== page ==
At 8:20am on April 18, 1942, just four
months after the Japanese attack on Pearl Harbor, a small
force of B-25 Mitchell bombers under the command of Colonel
Jimmy Doolittle, took off from the heaving deck of the aircraft
carrier Hornet. Unlike any other mission before or since,
the crews departed on their dangerous journey with the full
knowledge that each was on a one-way ticket.
The mission assignment was to make a strike
at the heart of Imperial Japan, panic the high command into
diverting men and machines from offensive to defensive duties,
and to give an America still reeling from Pearl Harbor, a
massive boost in morale. They achieved all of these, and in
so doing effected what became one of the most remarkable air
raids of World War II.
The sixteen-ship mission's orders
were precise: At low-level, fly some 800 miles over water
into hostile territory, without escort fend off attacks from
air and ground fire over the target then, with insufficient
fuel to make the return journey, fly the B-25s on towards
China until the gas ran out. Then bail out, ditch, or crash-land,
avoid capture, and somehow find a way home.
Every man was a volunteer. Each knew
the dangers. Some paid with their lives.
In Robert Taylor's fine painting we look
into the tense faces of the crew of a B-25 as it leaves the
target area, its pilot bringing the ship right down onto the
landscape, next stop China! Smoke plumes high in the air as
following aircraft dodge the flak. Below, peasants and river
folk, oblivious to what is happening, wave to the crews as
the thunder overhead. With possibly the worst to come, the
Doolittle Raiders head out into the unknown.
Soon, with tanks empty, and in gathering
darkness, eleven crews will bail out, three will ditch in
coastal waters, and two will crash-land. Two crews will be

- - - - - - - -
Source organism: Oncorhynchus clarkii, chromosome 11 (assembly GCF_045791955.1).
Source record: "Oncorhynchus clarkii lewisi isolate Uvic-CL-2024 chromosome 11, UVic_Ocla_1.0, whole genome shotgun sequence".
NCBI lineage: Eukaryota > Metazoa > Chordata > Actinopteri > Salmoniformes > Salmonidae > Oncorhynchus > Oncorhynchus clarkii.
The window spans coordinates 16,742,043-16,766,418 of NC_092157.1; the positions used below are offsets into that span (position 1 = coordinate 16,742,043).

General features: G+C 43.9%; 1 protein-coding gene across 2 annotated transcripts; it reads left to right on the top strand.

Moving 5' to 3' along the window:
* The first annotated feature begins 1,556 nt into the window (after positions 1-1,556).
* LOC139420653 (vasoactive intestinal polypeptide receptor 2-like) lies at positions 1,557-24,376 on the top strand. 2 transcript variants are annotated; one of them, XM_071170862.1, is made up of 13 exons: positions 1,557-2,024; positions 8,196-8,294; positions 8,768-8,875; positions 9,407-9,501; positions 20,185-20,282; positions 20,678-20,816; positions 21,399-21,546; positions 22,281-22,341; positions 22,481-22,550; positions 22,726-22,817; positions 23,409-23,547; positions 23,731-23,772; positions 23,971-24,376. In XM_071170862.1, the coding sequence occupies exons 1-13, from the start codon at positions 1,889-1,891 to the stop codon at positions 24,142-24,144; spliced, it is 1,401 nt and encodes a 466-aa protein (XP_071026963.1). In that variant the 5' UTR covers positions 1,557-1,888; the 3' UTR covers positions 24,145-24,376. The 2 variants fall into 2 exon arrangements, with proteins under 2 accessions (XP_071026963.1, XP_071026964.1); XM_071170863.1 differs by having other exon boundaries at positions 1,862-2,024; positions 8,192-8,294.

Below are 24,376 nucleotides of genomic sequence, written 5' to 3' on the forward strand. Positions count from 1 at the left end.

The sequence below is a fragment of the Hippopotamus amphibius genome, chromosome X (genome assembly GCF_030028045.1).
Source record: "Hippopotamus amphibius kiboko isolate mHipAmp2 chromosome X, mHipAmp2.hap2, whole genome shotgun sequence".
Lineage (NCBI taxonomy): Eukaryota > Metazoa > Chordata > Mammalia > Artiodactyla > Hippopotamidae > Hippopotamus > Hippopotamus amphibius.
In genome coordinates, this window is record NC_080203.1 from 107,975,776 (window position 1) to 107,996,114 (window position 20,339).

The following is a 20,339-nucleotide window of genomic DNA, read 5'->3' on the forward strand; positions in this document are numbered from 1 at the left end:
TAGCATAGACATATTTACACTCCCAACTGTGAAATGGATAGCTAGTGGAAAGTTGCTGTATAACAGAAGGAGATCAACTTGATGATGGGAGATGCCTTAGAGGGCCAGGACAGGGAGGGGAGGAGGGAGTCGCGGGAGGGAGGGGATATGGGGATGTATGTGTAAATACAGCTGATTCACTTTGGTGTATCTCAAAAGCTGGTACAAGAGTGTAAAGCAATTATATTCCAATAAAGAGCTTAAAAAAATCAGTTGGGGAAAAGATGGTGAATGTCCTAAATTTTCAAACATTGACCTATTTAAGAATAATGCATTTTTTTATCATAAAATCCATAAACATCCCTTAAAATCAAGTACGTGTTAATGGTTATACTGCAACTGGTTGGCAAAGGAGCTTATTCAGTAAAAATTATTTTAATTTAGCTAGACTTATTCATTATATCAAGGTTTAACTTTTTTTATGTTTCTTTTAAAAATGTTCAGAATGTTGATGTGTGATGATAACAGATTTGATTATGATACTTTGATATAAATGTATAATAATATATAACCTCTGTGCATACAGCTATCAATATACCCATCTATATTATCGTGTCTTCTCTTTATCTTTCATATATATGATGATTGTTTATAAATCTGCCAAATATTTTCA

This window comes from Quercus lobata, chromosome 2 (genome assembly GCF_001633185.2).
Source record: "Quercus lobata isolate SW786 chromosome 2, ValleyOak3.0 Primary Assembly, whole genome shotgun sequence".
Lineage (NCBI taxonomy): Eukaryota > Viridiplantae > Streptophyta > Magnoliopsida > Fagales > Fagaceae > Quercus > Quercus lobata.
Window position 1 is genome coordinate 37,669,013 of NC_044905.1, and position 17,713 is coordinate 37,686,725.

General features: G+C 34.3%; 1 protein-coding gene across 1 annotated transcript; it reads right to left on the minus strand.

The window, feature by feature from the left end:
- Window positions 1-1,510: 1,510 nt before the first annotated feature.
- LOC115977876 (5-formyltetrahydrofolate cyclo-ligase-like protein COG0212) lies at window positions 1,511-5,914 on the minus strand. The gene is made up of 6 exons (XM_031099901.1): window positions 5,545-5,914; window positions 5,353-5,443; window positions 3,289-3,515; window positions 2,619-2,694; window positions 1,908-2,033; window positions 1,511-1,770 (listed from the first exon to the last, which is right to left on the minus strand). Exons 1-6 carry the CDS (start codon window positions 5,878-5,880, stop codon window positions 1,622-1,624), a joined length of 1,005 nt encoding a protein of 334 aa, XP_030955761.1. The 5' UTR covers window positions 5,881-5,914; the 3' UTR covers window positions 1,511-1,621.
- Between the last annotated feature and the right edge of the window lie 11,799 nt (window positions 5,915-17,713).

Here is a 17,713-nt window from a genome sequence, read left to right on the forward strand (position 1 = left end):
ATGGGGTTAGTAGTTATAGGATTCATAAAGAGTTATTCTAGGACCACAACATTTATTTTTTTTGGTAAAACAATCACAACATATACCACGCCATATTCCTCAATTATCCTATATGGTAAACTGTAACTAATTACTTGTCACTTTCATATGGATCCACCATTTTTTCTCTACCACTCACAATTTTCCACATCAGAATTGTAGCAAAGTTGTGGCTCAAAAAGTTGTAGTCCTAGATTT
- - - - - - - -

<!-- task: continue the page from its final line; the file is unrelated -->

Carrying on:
taken prisoner; seven will never return.
This valuable commemorative edition
is perhaps a last opportunity for aviation art collectors
to acquire prints by Robert Taylor, each individually signed
by so many legendary Doolittle Raiders.
Colonel RICHARD E. COLE
Co-pilot of General Jimmy Doolittle's
B-25 plane #1, attacked the city of Tokyo and bailed out over
China. Remained in China flying bombing and transport missions
over the Hump.
Staff Sergeant JACOB
Bombardier on William Farrow's plane
#16. Captured by the Japanese in China, spent 40 months as
prisoner of war, only four captured Raiders returned at the
end of the war.
Navigator on Doc Watson's plane #9,
attacked a factory on Tokyo Bay in Kawasaki. Arrived back
in US in June, 1942. Flew combat in North Africa, shot down
and captured in July 1943. POW.
Navigator and bombardier on B-25
Plane #8. The crew landed in Russia and were interned, escaping
in 1943 and returned to the United States.
Brigadier General EVERETT
Having already sunk the first Japanese
submarine off the West Coast, December 24, 1941. he was captain
and pilot of plane #4. Remained in CBI theater after the raid.
Spent 20 years after the war with Strategic Air Command.
Major General DAVID
Captain and pilot of B-25 plane #5,
attacked the waterfront of Tokyo. After the raid he flew Martin
B-26s in North Africa before being shot down and taken prisoner
in Germany for the duration.
Colonel FRANK A KAPPELAR
Entered the US Navy in 1936 before
transferring to the Air Corps as navigator in 1941. Navigator
on B-25 plane #11. Remained in CBI theater until August 1942.
Reassigned to Europe for the remainder of the war.
Lieutenant Colonel JAMES
Navigator/bombardier on plane #14.
After the Tokyo raid, transferred to Europe for the rest of
Lieutenant Colonel HARRY
Navigator in Brick Holstrom's plane
#4, meeting stiff resistance from Japanese fighter opposition.
Remained in DBI theater until September 1942 then assigned
Lieutenant Colonel CHASE
Navigator on plane #6. Captured by
Japanese forces and spent 40 months as a prisoner of war.
Navigator on General Doolittle's
plane #1. they bombed the industrial area of Tokyo. He landed
in China and transferred back to the US after the raid. Later
flew a combat tour of North Africa in B-26s.
Navigator and bombardier on Don Smith's
plane #15, attacked targets in Kobe, then ditched in the sea
off China. Later flew all through Mediterranean and Europe,
a total of 103 missions, all in b-25s.
Co-pilot of B-25 plane #10 detailed
to attack a chemical plant on the Hencola River. After the
raid he served with the 10th Air Force in India until 1943
when he returned to the US.
Staff Sergeant DAVID
Flight engineer and gunner on Harold
Watson's B-25 plane #9. After the raid transferred to North
Africa and England.